Working Out and Body Awareness
I know what you might be thinking: Work Out? How am I supposed to fit yet another *thing* into my already crazy schedule?? Trust me. I get it. I now have two jobs – Second Flute with an orchestra and university teaching – along with my 3 growing children, commitment to whole foods (read: slow-food) cooking, and everything that goes along with being a committed wife, mother, and owning a house. It’s insane. But it’s important. Healthy living impacts everything from how you feel to how you play and how you live.
Working out, either at a gym or at home with free weights (which is what I do), and maintaining a healthy body has a whole host of benefits to musicians. I doubt I even get close to listing everything. There’s, of course, the benefit of increasing stamina, lung power, improving and maintaining body structure, and balance, thus helping reduce injury and prolong productivity. Working out also maintains and can improve overall mental function (super important!). You also increase cardiovascular health, reduce stress, and help your bones stay strong all by working your body and your heart.
Another exciting benefit that I have personally found is that my workouts have helped increase my own body awareness. By focusing on certain areas of my body during workouts I have found areas of tension that I can release, and I have applied this to my flute playing, as well. For example, while holding a plank I notice that my neck, specifically the back of my neck where the vertebrae are located, likes to become very tense. By feeling like I am elongating my neck throughout the 2-4 minutes of my plank, I can keep it much more relaxed and hold the plank for longer periods of time. My shoulders are another area that hold a lot of tension. Being more aware of what extreme muscle tension feels like while working out, I have found that while practicing I more easily notice areas of tension and can release them.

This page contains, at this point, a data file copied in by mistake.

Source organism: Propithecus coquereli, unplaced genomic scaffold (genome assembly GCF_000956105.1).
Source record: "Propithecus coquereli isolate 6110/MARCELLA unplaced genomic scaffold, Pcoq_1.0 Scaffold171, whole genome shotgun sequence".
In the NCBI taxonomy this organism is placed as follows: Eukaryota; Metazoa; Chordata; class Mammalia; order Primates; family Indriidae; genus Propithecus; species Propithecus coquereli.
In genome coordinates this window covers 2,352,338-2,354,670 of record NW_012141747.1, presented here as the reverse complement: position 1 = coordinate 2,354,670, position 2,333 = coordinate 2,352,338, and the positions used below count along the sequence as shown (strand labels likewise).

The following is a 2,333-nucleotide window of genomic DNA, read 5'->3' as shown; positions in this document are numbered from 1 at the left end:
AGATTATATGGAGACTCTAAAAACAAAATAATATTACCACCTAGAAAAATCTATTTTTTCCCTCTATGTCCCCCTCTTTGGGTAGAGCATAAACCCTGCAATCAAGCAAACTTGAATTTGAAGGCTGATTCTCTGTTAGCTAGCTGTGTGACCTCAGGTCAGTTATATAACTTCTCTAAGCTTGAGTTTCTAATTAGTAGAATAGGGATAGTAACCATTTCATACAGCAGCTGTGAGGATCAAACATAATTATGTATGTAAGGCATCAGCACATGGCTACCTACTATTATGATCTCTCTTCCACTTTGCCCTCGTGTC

Yes, taking 20-40 minutes five days a week can seem like a lot, and maybe even impossible, but with a little creative schedule flexibility, it can be attainable. One positive thing to remember is that the time you work-out adds up over the day. So, say you just have 10 minutes in the morning, then you can maybe find another 10-20 minutes later in the day. It all counts. Maybe just getting up 10 minutes earlier for some early morning yoga would make the difference, then it’s just a matter of finding another 10 minutes later for some stair running/walking or walking/jogging with the dog, a bike ride through your favorite part of town, etc. Just keep in mind to get lots of protein, some healthy fats, and load up on colorful vegetables. You’ll love how you feel and how much you’ll impact your performing in a very positive way!
Honestly, I started working out just so I could keep up with my children! I no longer struggle to pick them up, chase after them, and otherwise be the mother that I want to be to them. I have the mental and physical capacity to do what I need to for them and for my playing. It all ties together.